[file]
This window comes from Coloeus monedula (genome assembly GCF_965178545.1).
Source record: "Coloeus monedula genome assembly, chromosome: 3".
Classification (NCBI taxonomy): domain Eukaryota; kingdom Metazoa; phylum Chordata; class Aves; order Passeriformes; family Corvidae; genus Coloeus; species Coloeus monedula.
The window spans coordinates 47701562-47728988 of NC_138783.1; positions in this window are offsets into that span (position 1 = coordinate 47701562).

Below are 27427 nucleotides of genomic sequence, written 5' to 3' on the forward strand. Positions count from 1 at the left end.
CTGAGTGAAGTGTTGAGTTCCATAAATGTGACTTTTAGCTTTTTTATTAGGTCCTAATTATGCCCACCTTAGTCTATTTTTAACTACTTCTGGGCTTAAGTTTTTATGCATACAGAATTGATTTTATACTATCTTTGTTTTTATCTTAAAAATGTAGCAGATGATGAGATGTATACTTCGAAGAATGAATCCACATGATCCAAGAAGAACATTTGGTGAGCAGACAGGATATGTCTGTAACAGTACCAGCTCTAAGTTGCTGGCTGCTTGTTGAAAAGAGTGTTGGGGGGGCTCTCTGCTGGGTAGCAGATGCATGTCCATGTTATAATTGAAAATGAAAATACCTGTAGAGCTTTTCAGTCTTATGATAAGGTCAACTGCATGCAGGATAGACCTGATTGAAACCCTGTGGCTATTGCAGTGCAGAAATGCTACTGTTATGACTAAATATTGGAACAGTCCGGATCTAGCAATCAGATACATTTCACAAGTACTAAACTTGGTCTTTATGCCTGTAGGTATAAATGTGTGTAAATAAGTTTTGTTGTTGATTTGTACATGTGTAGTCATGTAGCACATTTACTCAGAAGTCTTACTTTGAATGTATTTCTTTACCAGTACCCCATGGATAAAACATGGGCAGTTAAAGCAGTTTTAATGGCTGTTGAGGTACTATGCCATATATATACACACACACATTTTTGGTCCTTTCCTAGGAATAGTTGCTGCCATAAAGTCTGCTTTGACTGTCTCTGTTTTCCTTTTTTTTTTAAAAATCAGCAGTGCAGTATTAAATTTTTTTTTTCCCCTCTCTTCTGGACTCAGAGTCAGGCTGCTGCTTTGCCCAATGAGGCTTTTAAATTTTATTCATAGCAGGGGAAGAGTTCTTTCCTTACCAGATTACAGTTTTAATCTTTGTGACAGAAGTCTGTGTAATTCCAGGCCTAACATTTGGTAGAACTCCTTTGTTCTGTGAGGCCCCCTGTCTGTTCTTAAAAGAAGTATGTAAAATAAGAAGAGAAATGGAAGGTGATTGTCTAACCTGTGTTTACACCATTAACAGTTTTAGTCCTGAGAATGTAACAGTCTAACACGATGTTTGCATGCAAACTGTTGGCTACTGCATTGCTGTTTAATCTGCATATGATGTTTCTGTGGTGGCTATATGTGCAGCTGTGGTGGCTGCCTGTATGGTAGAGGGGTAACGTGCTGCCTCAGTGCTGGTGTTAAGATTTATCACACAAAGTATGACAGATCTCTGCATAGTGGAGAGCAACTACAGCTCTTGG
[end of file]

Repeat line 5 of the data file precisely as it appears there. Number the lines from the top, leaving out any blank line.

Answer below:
Below are 27427 nucleotides of genomic sequence, written 5' to 3' on the forward strand. Positions count from 1 at the left end.